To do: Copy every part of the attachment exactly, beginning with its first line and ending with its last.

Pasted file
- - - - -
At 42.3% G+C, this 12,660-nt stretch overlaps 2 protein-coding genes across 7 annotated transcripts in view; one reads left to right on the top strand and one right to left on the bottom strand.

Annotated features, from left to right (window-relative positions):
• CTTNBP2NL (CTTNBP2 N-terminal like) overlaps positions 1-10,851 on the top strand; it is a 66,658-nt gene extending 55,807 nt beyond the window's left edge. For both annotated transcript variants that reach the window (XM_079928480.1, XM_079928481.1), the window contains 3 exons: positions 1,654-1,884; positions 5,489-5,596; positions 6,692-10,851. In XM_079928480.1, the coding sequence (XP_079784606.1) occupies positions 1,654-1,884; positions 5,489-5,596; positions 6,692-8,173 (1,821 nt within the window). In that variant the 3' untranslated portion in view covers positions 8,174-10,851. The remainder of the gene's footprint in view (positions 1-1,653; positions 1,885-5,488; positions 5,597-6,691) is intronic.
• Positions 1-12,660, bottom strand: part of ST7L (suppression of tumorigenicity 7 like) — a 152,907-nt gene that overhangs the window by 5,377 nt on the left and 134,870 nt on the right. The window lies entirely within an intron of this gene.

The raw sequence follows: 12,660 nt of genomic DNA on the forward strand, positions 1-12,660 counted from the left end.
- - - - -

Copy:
At 42.3% G+C, this 12,660-nt stretch overlaps 2 protein-coding genes across 7 annotated transcripts in view; one reads left to right on the top strand and one right to left on the bottom strand.

Annotated features, from left to right (window-relative positions):
• CTTNBP2NL (CTTNBP2 N-terminal like) overlaps positions 1-10,851 on the top strand; it is a 66,658-nt gene extending 55,807 nt beyond the window's left edge. For both annotated transcript variants that reach the window (XM_079928480.1, XM_079928481.1), the window contains 3 exons: positions 1,654-1,884; positions 5,489-5,596; positions 6,692-10,851. In XM_079928480.1, the coding sequence (XP_079784606.1) occupies positions 1,654-1,884; positions 5,489-5,596; positions 6,692-8,173 (1,821 nt within the window). In that variant the 3' untranslated portion in view covers positions 8,174-10,851. The remainder of the gene's footprint in view (positions 1-1,653; positions 1,885-5,488; positions 5,597-6,691) is intronic.
• Positions 1-12,660, bottom strand: part of ST7L (suppression of tumorigenicity 7 like) — a 152,907-nt gene that overhangs the window by 5,377 nt on the left and 134,870 nt on the right. The window lies entirely within an intron of this gene.

The raw sequence follows: 12,660 nt of genomic DNA on the forward strand, positions 1-12,660 counted from the left end.